Minimum Coverage Information for Connecticut Motorists

For the last several years, Connecticut has ranked in the ten most expensive states in the United State to insure a vehicle. According to the National Association of Insurance Commissioners, the average expenditure for auto coverage in Connecticut was $981 per year, making it the 10th most expensive state for coverage in the country. Part of the reason Connecticut's average policy rates are so high is because its residents tend to drive newer vehicles and are thus more likely to carry full protection. Of course, this is more expensive, which drives up the average expenditure in the state. As if high rates weren't enough to contend with, the state also has unique laws that require drivers to carry quite a bit of protection. Read on to learn more about local regulations and how to structure a policy.

Mandatory State Minimums

Like most states, The Constitution State requires drivers to purchase certain amounts of liability protection. The minimum liability requirements are 20/40/10. This means drivers must carry a minimum of $20,000 for a single-person injury, $40,000 for injuries to two or more people, and $10,000 for accident-related property damage. Connecticut is also one of only a handful of states that requires drivers to carry uninsured/underinsured driver coverage. This pays for your and your passengers' injuries in the event you are hit by an uninsured or underinsured driver. In this state, drivers must carry a minimum of $20,000 per person uninsured motorist coverage and $40,000 for all people involved in a collision.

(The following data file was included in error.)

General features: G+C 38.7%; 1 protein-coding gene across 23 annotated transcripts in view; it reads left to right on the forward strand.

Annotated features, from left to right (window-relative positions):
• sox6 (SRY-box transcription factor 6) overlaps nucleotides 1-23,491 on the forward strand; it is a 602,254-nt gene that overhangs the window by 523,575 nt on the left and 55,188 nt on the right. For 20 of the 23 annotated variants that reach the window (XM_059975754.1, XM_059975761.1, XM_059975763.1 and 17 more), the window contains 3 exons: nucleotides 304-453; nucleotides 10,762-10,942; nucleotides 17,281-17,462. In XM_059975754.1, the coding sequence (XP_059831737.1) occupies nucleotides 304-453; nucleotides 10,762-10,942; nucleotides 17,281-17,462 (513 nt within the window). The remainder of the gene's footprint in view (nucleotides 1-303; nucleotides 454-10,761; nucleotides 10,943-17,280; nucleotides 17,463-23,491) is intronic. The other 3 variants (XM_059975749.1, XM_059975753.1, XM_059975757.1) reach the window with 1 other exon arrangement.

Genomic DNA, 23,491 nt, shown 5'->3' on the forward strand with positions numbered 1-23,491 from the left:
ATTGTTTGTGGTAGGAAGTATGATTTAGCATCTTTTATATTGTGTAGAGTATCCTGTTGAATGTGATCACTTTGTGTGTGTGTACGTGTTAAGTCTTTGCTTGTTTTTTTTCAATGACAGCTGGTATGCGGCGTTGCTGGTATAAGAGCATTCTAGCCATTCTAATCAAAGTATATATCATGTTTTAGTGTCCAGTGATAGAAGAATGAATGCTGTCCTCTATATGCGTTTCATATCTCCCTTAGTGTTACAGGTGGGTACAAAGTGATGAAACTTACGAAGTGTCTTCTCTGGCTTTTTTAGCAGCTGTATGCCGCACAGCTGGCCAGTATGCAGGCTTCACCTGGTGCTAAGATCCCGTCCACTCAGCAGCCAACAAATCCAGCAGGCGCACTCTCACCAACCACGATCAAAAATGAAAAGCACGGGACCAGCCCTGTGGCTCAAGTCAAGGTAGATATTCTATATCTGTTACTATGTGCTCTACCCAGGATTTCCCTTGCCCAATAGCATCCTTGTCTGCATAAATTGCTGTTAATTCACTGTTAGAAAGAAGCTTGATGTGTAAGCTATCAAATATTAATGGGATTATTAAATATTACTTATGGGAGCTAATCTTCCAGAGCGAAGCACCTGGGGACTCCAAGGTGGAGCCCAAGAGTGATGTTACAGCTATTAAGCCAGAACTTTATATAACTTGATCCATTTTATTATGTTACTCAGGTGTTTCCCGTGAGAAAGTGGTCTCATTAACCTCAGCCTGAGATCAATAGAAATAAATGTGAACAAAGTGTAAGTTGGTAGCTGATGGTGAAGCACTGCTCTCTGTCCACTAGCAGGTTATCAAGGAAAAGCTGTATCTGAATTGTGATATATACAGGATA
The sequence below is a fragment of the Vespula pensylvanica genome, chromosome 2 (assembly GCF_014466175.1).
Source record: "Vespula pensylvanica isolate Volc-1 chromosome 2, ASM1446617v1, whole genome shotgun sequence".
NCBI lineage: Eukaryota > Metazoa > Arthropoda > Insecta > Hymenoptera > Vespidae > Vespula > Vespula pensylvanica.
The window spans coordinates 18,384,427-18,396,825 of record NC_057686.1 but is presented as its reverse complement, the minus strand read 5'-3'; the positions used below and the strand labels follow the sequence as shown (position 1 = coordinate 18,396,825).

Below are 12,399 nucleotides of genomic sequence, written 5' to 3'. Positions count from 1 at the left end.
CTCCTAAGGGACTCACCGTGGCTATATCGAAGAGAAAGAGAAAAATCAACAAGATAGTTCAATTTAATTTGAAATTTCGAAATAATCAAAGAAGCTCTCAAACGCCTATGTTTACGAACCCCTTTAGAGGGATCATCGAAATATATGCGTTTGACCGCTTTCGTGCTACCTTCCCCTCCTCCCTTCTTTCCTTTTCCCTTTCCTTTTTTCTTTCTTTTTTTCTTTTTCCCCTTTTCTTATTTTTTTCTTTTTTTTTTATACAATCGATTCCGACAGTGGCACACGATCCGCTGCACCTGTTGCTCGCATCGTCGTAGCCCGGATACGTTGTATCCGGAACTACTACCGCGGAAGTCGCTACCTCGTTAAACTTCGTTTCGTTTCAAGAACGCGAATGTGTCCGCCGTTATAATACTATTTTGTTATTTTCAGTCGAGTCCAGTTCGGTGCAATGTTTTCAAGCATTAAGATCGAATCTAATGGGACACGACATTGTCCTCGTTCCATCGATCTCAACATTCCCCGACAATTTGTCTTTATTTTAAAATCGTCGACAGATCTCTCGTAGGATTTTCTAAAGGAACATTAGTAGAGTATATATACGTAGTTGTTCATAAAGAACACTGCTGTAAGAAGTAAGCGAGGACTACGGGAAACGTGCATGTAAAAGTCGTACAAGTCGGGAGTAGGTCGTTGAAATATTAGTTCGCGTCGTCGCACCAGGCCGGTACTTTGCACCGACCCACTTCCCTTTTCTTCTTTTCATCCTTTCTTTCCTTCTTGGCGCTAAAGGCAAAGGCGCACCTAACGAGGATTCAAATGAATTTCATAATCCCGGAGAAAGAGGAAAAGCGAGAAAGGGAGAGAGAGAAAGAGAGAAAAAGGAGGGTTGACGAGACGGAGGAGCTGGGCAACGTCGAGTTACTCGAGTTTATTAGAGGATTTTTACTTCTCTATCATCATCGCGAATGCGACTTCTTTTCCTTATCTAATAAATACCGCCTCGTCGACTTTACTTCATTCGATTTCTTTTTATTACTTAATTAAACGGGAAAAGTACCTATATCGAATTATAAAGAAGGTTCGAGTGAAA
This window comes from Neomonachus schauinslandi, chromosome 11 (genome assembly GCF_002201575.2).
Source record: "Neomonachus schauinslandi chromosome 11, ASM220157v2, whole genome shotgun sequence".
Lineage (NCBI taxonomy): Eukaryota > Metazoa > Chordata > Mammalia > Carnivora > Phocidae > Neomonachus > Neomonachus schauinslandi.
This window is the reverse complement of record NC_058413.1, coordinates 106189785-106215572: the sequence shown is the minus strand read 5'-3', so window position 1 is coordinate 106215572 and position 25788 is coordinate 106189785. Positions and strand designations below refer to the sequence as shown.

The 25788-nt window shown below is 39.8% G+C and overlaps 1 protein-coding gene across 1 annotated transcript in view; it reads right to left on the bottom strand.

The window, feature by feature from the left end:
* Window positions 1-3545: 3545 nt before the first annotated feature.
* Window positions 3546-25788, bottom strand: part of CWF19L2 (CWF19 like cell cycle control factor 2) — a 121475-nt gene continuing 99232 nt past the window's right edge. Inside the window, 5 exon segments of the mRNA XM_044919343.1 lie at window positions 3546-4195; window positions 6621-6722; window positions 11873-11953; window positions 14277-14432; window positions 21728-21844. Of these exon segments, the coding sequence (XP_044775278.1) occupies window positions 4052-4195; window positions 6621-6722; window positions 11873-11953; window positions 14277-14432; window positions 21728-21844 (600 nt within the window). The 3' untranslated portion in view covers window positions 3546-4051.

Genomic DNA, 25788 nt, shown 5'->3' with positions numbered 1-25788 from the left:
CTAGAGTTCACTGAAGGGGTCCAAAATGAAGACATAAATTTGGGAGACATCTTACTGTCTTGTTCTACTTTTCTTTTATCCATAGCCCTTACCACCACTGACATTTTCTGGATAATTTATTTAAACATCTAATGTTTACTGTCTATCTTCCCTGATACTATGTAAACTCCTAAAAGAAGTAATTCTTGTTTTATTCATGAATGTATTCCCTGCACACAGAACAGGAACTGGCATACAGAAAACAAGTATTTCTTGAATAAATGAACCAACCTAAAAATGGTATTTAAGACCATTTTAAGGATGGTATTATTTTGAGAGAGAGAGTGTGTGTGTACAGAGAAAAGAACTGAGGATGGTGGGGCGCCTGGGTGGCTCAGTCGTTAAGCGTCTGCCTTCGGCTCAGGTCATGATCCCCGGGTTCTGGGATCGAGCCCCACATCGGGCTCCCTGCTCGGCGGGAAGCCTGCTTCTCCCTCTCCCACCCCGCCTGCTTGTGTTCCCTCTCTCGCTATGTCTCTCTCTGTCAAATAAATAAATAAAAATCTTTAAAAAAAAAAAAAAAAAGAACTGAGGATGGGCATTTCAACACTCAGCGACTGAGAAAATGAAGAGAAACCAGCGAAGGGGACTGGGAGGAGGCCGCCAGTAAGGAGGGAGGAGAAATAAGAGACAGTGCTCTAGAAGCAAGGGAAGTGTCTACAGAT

Breakdown of Costs

Connecticut is one of the priciest states for auto policies partially because it is considered a tort state, which means it requires drivers to pay for the damages that result from the accidents they cause. This area's rates may also be due to higher traffic density and per capita income. In 2003, the average resident paid $611.45 for vehicle liability, $339.32 for collision protection, and $137.04 for comprehensive coverage. Remember that you do not need to include collision and comprehensive in your car policy if your car doesn't have much cash value.

Where to Go for Help

The Connecticut Insurance Department has a division devoted to the regulation of the industry. The department provides general information to residents on how to select a plan, file a claim, and comply with state laws. In addition, the entity also investigates complaints against car insurers. For more information about the state's minimum requirements or the insurers licensed to do business in the area, contact the insurance department via telephone or email.

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